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Comics were better in the Seventies

by  in Comic News Comment

At least that’s what Greg Hatcher tells us!  Let’s examine the evidence!

Why, in the 1970s …

Batman was so bad-ass he would leap from one World War I biplane to another!


 (1)

 

Kinky robot-human love was all the rage!


 (2)

 

Batman actually knew what a sense of humor was, and employed it occasionally!


 (3)

 

People actually went out in public dressed like this!


 (4)

 

Batman didn’t scare the bejeesus out of children!


 (5)

 

A big purple guy could threaten you with a Time-Mind Sync-Warp!


 (6)

(And, of course, you could actually find out what it does to you!)

 

A hero could have such a life-altering experience that it would turn his hair from white … to blond!


 (7)


 (8)

 

Comics creators could actually drop acid and draw comics … and no one would notice!


 (9)


 (10)

 

Two single women could take in an unrelated adolescent orphan … and no one would think it’s strange!


 (11)

 

Wolverine was still mysterious!


 (12)

 

Wolverine still had his cute little anger management problem, threatening his teammates with his razor-sharp claws at the drop of a hat!


 (13) 


 (14)

 

Characters had backstories that actually incorporated real-life events!


  (15)

(Of course, this would make Ororo 51 years old today [Edit: Whoops!  I mean 56], but it’s still kind of cool.)

 

Jean Grey and Misty Knight were roommates!


 (16)

(You know you’d buy a series about their zany adventures in the Big City.  Gail Simone or Dan Slott could write it!)

 

All super-villains really wanted was a cold Schlitz! 


 (17)

 

Someone could walk around dressed like this, call himself the Foolkiller, and nobody would call the Village People to come pick him up!


 (18)

 

Women were really smart!


 (19)

 

Batman was so smooth with the ladies, he would just show up in a woman’s hotel room while she was wearing a towel!


 (20)

 

Scott Summers was a whiny dick.  Oh, wait a minute … he still is!


 (21)


 (22)

 

Denny O’Neil and Marshall Rogers’ illustrated prose Batman story was much better than Grant Morrison and John van Fleet’s!


 (23)

 

Superman got out of airplanes by … going through the toilet! 


 (24)

(Seriously, the next panel shows him outside of the plane.  How else did he get out?)

 

Among Superman’s many superpowers, one was super-math skills! 


 (25)

 

Batman actually used detecting skills!


 (26)

 

You could light up a cigarette in a science/medical laboratory.  Good times! 


 (27)

 

Oh, and Captain America was still alive!  Imagine what that must have been like!


 (28)

 

I guess Greg was right – comics were better in the Seventies!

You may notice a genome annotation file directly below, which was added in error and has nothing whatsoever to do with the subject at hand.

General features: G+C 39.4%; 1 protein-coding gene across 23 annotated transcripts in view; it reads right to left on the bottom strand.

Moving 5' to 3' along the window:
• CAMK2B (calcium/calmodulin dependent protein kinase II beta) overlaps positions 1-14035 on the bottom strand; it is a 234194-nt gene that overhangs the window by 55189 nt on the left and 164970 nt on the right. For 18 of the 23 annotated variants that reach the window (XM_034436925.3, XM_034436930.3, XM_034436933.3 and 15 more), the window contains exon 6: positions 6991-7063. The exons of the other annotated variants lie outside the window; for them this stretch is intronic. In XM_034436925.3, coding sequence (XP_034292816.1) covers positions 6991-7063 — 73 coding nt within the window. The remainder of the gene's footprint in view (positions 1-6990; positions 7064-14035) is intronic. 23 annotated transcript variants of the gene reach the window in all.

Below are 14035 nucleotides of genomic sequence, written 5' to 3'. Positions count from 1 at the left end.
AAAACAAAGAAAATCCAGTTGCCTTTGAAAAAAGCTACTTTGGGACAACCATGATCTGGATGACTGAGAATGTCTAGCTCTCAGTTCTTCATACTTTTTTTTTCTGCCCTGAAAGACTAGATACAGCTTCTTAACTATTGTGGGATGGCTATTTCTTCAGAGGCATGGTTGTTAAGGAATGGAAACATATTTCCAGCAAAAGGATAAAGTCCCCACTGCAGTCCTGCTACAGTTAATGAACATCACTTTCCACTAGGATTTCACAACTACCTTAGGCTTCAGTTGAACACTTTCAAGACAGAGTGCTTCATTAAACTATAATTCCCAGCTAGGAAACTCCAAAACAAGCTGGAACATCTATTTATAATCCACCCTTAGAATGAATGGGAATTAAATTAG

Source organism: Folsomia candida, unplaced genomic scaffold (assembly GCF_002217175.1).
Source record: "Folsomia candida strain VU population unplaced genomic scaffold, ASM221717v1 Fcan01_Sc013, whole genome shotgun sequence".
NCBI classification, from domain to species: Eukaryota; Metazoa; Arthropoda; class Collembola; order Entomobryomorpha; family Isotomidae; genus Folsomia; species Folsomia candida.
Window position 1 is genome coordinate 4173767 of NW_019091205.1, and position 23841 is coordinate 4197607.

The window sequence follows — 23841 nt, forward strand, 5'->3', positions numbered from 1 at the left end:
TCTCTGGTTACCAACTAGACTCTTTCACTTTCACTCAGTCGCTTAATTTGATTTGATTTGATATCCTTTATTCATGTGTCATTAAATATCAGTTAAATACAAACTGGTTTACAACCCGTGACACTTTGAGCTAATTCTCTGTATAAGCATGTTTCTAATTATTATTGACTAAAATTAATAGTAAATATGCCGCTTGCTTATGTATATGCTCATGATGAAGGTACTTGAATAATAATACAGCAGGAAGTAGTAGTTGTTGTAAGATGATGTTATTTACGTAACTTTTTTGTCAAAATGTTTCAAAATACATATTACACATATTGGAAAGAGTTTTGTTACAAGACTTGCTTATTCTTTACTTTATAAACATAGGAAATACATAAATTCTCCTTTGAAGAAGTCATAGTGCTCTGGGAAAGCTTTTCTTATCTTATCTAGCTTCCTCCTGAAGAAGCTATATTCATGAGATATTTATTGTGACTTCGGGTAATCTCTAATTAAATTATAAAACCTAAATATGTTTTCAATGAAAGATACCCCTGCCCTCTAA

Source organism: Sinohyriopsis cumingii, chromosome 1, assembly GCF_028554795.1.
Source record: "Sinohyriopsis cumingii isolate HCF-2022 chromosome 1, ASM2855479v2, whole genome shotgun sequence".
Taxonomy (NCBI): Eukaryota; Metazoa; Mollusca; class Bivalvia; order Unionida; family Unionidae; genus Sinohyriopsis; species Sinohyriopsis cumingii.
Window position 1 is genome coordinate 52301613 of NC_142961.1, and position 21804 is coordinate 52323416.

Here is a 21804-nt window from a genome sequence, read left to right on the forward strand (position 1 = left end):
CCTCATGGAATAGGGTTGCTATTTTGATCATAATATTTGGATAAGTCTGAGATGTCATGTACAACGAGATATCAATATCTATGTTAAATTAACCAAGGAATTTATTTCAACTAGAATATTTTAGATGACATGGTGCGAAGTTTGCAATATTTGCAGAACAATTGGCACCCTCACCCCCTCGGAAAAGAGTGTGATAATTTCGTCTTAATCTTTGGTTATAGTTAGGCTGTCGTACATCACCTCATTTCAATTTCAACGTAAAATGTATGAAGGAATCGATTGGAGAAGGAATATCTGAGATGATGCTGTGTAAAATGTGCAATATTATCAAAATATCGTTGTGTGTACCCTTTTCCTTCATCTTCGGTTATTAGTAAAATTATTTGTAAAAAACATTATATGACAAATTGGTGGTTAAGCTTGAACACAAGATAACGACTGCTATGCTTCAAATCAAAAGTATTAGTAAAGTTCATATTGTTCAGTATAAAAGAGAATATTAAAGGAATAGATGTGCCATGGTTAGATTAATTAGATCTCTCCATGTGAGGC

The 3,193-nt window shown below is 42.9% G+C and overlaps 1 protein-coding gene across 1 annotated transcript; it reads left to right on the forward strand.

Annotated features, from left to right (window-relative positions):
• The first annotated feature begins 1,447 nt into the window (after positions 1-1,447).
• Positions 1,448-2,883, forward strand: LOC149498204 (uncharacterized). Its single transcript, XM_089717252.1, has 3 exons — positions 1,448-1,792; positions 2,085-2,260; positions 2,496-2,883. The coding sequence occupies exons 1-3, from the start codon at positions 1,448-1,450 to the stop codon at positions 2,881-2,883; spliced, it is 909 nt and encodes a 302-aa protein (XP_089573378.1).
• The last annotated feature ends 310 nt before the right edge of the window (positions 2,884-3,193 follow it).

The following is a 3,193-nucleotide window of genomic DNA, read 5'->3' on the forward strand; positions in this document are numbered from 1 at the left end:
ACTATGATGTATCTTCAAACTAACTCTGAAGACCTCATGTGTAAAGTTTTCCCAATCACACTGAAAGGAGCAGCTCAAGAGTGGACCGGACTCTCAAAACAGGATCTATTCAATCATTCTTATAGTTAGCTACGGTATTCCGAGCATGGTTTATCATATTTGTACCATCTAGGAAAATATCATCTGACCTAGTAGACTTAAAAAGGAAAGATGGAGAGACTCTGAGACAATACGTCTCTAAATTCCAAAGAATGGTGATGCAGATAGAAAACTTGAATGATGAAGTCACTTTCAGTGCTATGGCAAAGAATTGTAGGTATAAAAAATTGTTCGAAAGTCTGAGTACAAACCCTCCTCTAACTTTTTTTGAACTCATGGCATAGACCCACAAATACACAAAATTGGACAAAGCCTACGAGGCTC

Key: (1) Detective Comics #404, October 1970.  Written by Denny O’Neil, drawn by Neal Adams, inked by Dick Giordano.  Reprinted in The Greatest Batman Stories Ever Told (original edition, 1988).  (2) Avengers #91, August 1971.  Written by Roy Thomas, art by Sal Buscema.  Reprinted in The Kree-Skrull War trade paperback, among other places.  (3) Batman #234, August 1971.  Written by Denny O’Neil, drawn by Neal Adams, inked by Dick Giordano.  Reprinted in The Greatest Batman Storeis Ever Told.  (4) Avengers #92, September 1971.  Written by Roy Thomas, art by Sal Buscema.  Reprinted in The Kree-Skrull War trade paperback.  (5) Batman #250, July 1973.  Written by Frank Robbins, art by Dick Giordano.  Reprinted in The Greatest Batman Stories Ever Told.  (6) Captain Marvel #28, September 1973.  Written and drawn by Jim Starlin, with script possibly by Mike Friedrich (or Steve Englehart, even).  Reprinted in The Life and Death of Captain Marvel trade paperback.  (7) & (8) Captain Marvel #29, November 1973, and Captain Marvel #30, January 1974.  Written and drawn by Jim Starlin.  Reprinted in The Life and Death of Captain Marvel.  (9) & (10) Captain Marvel #29 and Captain Marvel #33, July 1974.  Reprinted in The Life and Death of Captain Marvel.  (11) Omega the Unknown #1, March 1976.  Written by Steve Gerber and Mary Skrenes, art by Jim Mooney.  Reprinted in the Omega the Unknown trade paperback.  (12) X-Men (before it was Uncanny) #98, April 1976.  Written by Chris Claremont, drawn by Dave Cockrum, inked by Sam Grainger.  Reprinted in Marvel Masterworks vol. 11.  (13) & (14) X-Men #101, October 1976.  Written by Chris Claremont, drawn by Dave Cockrum, inked by Frank Chiaramonte and #102, December 1976.  Written by Claremont, drawn by Cockrum, inked by Sam Grainger.  Reprinted in Marvel Masterworks vol. 12.  (15) X-Men #102.  (16) X-Men #102.  (17) The Defenders #48.  June, 1977.  Written by David Kraft, drawn by Keith Giffen, inked by Dan Green.  (18) Omega the Unknown #9, July 1977.  Written by Steve Gerber and Mary Skrenes, art by Jim Mooney.  Reprinted in the Omega the Unknown trade paperback.  (19) Detective Comics #474, January 1978.  Written by Steve Englehart, drawn by Marshall Rogers, inked by Terry Austin.  Reprinted in The Greatest Batman Stories Ever Told.  (20) Detective Comics #475, February 1978.  Written by Steve Englehart, drawn by Marshall Rogers, inked by Terry Austin.  Reprinted in The Greatest Joker Stories Ever Told (original edition, 1988).  (21) & (22) X-Men #109, February 1978.  Written by Chris Claremont, drawn by John Byrne, inked by Terry Austin.  X-Men #114, October 1978.  Written by Claremont, drawn by Byrne, inked by Austin.  Reprinted in Marvel Masterworks vol. 12 and vol. 24.  (23) DC Special Series #15, Summer 1978.  Written by Denny O’Neil, art by Marshall Rogers.  (24) DC Comics Presents #4, December 1978.  Written by Len Wein, art by Jose Luis Garcia-Lopez.  Reprinted in the Superman: Back in Action trade paperback.  (25) DC Comics Presents #4.  (26) Batman #312, June 1979.  Written by Len Wein, drawn by Walt Simonson, inked by Dick Giordano.  Reprinted in The Greatest Batman Stories Ever Told.  (27) DC Comics Presents #24, August 1980.  Written by Len Wein, art by Jose Luis Garcia-Lopez.  Reprinted in the Superman: Back in Action trade paperback.  Yes, I know the date.  Anything prior to Reagan’s election is technically the 1970s!  (28) Avengers #95, January 1972.  Written by Roy Thomas, art by Neal Adams.  Reprinted in The Kree-Skrull War trade paperback.